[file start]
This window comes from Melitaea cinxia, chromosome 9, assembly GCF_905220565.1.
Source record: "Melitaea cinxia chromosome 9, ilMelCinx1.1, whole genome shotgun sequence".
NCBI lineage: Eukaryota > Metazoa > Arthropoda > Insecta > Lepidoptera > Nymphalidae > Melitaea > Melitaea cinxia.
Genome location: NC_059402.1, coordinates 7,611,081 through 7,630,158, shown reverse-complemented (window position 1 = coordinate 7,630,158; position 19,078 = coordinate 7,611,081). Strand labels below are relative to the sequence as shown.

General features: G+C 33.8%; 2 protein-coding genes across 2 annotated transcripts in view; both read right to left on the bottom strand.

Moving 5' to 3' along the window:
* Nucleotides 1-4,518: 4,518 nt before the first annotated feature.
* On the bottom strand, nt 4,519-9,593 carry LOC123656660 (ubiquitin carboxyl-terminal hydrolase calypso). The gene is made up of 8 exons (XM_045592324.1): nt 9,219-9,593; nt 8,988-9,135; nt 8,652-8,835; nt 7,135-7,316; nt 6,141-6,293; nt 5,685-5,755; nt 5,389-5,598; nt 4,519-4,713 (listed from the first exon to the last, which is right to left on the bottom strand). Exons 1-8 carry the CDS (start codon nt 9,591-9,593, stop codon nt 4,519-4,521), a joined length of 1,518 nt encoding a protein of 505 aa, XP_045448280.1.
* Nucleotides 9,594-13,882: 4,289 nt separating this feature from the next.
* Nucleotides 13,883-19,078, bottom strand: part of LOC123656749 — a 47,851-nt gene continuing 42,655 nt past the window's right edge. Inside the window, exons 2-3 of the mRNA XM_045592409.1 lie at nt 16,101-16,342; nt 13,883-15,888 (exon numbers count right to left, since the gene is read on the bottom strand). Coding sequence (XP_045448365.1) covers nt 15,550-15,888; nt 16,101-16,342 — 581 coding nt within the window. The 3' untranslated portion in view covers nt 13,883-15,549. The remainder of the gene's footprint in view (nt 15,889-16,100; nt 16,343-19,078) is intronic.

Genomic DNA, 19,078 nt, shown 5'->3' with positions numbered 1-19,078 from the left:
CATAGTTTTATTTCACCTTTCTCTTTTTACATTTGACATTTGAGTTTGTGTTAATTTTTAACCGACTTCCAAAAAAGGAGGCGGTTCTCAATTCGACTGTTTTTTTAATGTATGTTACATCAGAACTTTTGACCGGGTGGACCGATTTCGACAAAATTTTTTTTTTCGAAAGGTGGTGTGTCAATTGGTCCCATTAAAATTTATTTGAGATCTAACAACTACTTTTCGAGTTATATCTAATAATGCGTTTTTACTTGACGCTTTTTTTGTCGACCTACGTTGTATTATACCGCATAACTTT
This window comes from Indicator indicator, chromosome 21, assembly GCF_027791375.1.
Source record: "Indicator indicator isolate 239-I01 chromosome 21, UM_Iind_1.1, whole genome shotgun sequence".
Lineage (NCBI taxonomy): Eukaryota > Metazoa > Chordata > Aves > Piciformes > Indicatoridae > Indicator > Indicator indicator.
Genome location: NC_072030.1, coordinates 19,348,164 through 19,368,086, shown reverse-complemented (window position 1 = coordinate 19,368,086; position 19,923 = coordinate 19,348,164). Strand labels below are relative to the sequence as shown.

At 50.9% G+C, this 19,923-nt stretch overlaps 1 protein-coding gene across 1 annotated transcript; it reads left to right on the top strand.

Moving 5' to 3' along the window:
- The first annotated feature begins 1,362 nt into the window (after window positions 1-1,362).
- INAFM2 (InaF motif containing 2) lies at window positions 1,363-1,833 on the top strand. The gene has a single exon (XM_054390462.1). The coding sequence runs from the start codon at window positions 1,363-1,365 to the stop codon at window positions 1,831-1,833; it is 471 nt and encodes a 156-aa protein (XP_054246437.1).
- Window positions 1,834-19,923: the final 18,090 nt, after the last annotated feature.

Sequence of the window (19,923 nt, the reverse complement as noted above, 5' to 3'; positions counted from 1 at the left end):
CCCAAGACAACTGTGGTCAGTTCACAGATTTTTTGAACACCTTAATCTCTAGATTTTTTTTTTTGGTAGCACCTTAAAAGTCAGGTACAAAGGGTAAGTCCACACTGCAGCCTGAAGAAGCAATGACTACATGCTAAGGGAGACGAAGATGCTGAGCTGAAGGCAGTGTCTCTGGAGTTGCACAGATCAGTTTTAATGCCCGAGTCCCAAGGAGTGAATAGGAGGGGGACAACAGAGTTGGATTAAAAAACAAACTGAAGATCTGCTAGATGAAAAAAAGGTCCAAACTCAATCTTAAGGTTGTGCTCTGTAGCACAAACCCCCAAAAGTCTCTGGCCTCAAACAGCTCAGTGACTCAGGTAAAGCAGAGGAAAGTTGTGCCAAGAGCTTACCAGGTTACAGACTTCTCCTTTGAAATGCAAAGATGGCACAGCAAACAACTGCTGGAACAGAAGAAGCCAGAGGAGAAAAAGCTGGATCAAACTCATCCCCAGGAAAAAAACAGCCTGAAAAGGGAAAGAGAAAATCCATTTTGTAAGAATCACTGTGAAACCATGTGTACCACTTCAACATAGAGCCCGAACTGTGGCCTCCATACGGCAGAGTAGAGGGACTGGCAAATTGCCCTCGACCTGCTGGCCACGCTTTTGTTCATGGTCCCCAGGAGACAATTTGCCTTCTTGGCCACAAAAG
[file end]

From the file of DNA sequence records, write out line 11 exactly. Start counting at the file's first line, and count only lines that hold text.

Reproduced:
Genomic DNA, 19,078 nt, shown 5'->3' with positions numbered 1-19,078 from the left: